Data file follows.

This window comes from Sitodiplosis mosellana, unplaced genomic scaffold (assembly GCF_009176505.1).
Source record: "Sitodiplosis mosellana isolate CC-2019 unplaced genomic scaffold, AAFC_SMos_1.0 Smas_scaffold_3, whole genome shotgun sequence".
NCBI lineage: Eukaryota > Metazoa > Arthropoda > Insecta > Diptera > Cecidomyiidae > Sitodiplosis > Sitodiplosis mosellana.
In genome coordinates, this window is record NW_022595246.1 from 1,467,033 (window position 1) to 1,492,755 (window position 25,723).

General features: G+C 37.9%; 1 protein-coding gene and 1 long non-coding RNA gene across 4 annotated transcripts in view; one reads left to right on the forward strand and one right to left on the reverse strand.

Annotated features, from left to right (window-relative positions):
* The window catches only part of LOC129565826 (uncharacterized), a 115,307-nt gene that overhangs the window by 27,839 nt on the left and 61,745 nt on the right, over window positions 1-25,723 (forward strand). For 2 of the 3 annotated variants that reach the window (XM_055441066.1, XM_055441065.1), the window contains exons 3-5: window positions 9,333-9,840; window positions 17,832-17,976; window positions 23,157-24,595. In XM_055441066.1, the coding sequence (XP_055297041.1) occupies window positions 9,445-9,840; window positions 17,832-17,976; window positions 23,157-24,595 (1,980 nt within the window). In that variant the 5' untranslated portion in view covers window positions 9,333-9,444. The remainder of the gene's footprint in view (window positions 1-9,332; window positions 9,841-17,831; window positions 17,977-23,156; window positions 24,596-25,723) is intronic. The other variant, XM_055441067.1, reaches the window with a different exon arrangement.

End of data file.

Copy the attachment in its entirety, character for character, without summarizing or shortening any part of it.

This window comes from Sitodiplosis mosellana, unplaced genomic scaffold (assembly GCF_009176505.1).
Source record: "Sitodiplosis mosellana isolate CC-2019 unplaced genomic scaffold, AAFC_SMos_1.0 Smas_scaffold_3, whole genome shotgun sequence".
NCBI lineage: Eukaryota > Metazoa > Arthropoda > Insecta > Diptera > Cecidomyiidae > Sitodiplosis > Sitodiplosis mosellana.
In genome coordinates, this window is record NW_022595246.1 from 1,467,033 (window position 1) to 1,492,755 (window position 25,723).

General features: G+C 37.9%; 1 protein-coding gene and 1 long non-coding RNA gene across 4 annotated transcripts in view; one reads left to right on the forward strand and one right to left on the reverse strand.

Annotated features, from left to right (window-relative positions):
* The window catches only part of LOC129565826 (uncharacterized), a 115,307-nt gene that overhangs the window by 27,839 nt on the left and 61,745 nt on the right, over window positions 1-25,723 (forward strand). For 2 of the 3 annotated variants that reach the window (XM_055441066.1, XM_055441065.1), the window contains exons 3-5: window positions 9,333-9,840; window positions 17,832-17,976; window positions 23,157-24,595. In XM_055441066.1, the coding sequence (XP_055297041.1) occupies window positions 9,445-9,840; window positions 17,832-17,976; window positions 23,157-24,595 (1,980 nt within the window). In that variant the 5' untranslated portion in view covers window positions 9,333-9,444. The remainder of the gene's footprint in view (window positions 1-9,332; window positions 9,841-17,831; window positions 17,977-23,156; window positions 24,596-25,723) is intronic. The other variant, XM_055441067.1, reaches the window with a different exon arrangement.